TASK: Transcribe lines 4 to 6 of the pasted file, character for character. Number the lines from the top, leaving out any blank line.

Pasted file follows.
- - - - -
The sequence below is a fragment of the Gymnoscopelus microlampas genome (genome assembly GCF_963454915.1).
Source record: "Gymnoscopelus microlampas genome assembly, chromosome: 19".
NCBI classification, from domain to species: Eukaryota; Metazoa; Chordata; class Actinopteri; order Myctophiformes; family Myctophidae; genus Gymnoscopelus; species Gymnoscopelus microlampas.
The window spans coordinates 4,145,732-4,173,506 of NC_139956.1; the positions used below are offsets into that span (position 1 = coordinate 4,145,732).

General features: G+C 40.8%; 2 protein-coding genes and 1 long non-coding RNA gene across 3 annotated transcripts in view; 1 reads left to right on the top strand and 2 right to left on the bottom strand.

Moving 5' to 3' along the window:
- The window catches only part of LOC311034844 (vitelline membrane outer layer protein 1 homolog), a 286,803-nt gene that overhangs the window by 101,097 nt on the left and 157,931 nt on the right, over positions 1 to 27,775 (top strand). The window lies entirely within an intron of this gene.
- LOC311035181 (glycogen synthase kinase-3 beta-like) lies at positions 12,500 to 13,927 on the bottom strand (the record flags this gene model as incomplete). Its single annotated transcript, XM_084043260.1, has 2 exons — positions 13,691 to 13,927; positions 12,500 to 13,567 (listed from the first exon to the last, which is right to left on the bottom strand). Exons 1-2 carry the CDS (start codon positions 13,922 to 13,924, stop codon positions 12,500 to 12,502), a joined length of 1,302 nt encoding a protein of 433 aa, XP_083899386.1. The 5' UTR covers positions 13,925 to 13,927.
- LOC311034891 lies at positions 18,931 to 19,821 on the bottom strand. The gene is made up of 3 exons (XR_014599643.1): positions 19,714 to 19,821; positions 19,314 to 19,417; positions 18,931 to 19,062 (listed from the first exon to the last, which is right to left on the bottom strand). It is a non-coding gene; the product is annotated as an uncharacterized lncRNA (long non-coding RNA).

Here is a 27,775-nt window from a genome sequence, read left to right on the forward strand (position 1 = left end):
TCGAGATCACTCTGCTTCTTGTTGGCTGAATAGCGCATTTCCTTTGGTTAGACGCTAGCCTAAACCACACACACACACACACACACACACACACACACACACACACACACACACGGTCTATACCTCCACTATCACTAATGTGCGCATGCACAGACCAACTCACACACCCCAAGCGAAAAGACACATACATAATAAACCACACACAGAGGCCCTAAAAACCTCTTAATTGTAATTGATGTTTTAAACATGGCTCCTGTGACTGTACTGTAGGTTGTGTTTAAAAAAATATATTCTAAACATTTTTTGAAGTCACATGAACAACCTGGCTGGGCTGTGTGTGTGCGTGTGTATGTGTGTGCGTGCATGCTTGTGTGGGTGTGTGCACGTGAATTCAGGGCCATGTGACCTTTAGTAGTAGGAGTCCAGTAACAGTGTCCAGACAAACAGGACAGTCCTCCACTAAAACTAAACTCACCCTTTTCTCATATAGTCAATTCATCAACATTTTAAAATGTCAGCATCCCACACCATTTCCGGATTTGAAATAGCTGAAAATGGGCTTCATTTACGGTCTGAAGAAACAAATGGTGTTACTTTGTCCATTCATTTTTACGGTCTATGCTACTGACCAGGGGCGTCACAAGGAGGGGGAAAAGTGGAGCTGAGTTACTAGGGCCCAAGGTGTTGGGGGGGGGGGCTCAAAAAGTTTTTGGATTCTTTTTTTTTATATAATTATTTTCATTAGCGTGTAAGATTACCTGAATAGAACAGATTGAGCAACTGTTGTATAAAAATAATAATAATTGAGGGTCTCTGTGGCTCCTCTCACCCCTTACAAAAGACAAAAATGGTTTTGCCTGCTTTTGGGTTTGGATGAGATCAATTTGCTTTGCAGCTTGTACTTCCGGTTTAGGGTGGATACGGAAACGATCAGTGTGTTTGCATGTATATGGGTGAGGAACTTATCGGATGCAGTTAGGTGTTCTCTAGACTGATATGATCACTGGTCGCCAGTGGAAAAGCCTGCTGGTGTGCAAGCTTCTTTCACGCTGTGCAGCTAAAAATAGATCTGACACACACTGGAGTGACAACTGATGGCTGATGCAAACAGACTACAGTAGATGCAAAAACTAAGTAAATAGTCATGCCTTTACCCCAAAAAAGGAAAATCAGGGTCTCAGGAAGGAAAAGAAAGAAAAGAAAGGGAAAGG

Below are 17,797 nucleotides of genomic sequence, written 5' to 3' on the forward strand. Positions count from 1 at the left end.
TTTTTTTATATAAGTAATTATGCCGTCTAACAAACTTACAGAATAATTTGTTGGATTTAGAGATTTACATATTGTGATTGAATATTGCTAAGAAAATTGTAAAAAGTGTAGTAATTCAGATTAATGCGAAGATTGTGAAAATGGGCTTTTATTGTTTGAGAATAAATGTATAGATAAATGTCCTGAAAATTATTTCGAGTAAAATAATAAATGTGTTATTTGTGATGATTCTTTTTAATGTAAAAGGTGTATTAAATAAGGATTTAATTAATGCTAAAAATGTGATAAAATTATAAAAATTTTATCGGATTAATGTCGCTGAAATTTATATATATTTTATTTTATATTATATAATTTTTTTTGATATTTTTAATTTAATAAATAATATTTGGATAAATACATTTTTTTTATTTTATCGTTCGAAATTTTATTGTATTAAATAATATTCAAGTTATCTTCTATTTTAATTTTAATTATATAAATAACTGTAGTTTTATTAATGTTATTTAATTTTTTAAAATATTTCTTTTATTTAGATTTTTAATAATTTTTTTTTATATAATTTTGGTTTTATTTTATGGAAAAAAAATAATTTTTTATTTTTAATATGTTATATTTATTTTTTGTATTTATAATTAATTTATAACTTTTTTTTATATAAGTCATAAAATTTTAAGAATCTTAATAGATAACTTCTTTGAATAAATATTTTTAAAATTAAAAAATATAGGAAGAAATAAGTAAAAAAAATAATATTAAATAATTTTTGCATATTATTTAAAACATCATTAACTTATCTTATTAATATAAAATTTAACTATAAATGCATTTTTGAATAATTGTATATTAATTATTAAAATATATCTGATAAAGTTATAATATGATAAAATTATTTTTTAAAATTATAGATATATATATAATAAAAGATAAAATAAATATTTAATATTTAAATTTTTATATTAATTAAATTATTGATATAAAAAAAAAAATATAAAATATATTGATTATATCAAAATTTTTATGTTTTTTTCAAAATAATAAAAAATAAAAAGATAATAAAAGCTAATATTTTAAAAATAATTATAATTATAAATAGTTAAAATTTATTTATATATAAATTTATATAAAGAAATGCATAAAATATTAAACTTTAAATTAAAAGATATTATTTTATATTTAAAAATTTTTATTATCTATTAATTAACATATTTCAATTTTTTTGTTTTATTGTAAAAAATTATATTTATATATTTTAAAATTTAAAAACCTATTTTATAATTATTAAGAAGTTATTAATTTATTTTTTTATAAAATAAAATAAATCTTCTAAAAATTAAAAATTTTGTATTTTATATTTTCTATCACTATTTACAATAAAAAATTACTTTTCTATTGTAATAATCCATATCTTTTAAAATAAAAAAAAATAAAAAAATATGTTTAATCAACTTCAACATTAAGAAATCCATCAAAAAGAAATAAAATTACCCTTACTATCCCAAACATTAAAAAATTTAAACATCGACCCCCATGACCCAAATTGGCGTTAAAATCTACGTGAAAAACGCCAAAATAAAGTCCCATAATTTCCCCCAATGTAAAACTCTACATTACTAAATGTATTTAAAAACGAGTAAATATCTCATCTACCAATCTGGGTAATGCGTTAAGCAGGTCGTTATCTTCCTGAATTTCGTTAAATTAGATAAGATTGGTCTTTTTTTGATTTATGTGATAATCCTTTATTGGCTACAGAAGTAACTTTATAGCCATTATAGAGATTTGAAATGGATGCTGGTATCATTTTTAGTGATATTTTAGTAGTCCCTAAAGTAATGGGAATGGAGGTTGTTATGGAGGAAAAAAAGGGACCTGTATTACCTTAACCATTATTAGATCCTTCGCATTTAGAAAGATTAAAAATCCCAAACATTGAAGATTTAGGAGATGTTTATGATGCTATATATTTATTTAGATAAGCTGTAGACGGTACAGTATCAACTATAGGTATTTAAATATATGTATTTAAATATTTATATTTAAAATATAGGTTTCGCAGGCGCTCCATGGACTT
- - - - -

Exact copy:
The window spans coordinates 4,145,732-4,173,506 of NC_139956.1; the positions used below are offsets into that span (position 1 = coordinate 4,145,732).

General features: G+C 40.8%; 2 protein-coding genes and 1 long non-coding RNA gene across 3 annotated transcripts in view; 1 reads left to right on the top strand and 2 right to left on the bottom strand.

Moving 5' to 3' along the window: